One tiny district in Oregon may go to extreme lengths to make sure its students get into college: by making it a high school graduation requirement.
Corbett School District Superintendent Randy Trani posted a proposal for the new requirement on the school’s website in September. The purpose, he writes, would be to make sure that each student has sufficient choices in the future.
“As part of giving EVERY student a choice I am asking the school board to add the following expectation to our student’s [sic] graduation requirements,” reads the proposal. “Students first enrolled in grade 9 during the 2013-14 school year must be admitted to a post secondary degree granting entity in order to graduate.”
While each student would be required to get into an institution of higher education, they would not be obligated to attend, explains Trani in the proposal. He also explains that the requirement could not stop a student from graduating, as all Oregon high school graduates are eligible for spots at local community colleges, as long as they apply.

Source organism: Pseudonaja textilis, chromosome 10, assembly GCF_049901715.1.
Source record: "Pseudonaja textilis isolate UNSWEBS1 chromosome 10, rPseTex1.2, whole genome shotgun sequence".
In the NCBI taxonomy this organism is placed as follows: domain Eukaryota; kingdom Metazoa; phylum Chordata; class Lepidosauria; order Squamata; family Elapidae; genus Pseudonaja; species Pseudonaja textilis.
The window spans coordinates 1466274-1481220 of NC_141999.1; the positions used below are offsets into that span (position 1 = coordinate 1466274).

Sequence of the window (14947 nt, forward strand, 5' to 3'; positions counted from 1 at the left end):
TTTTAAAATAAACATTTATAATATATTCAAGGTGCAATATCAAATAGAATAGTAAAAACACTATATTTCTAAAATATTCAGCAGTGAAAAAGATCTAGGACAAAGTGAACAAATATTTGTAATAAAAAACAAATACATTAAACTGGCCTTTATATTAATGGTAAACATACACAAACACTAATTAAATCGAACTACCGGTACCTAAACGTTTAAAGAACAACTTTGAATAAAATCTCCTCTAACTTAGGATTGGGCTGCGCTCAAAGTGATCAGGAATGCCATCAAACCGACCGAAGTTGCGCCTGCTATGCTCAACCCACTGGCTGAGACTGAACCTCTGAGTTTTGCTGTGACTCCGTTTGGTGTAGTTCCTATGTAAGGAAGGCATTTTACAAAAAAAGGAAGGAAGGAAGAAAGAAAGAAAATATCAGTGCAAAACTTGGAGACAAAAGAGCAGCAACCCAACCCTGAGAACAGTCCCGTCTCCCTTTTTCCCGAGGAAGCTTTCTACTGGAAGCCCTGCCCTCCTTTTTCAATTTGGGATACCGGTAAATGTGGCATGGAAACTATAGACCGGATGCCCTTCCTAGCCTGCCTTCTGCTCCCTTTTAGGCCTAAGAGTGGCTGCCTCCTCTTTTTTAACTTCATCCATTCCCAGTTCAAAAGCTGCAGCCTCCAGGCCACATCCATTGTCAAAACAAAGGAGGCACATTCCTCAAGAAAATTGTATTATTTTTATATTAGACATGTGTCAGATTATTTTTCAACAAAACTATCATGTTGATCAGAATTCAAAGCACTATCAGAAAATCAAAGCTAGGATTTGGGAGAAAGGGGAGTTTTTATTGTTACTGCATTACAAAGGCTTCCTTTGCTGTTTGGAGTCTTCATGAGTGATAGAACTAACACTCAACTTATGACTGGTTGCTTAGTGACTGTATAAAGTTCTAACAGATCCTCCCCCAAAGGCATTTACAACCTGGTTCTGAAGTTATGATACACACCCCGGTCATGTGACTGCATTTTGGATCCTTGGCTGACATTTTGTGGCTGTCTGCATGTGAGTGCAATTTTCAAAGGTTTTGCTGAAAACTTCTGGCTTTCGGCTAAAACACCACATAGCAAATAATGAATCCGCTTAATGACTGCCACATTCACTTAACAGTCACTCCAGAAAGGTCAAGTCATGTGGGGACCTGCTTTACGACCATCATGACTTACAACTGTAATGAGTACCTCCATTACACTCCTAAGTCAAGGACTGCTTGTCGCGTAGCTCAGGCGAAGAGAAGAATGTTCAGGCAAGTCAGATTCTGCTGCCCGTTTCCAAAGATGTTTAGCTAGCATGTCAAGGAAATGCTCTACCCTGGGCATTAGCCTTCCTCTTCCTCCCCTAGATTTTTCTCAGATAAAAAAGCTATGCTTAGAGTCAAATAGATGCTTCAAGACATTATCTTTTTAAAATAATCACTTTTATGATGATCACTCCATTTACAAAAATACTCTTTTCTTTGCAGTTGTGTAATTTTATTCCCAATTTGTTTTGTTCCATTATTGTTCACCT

The district school board will vote on the proposal in December, and according to local outlet, KPTV-KPDX, it is expected to pass.
At the same time, not everyone approves of the planned requirement. In an editorial, The Oregonian opposed it, speculating that it was a way for the prestigious high school to maintain its standing on the Newsweek Best High Schools list. According to the outlet, Newsweek recently changed its ranking methodology to take college acceptance rates into consideration.
However, Trani told the editorial board that the plan was “just one step among many we've been taking for 10 years. We want to make this change so kids have more choice. We want to be sure a kid doesn't make an unwitting choice in plans at age 15 that will affect them at age 18. We're aiming at kids who may need an aspiration."
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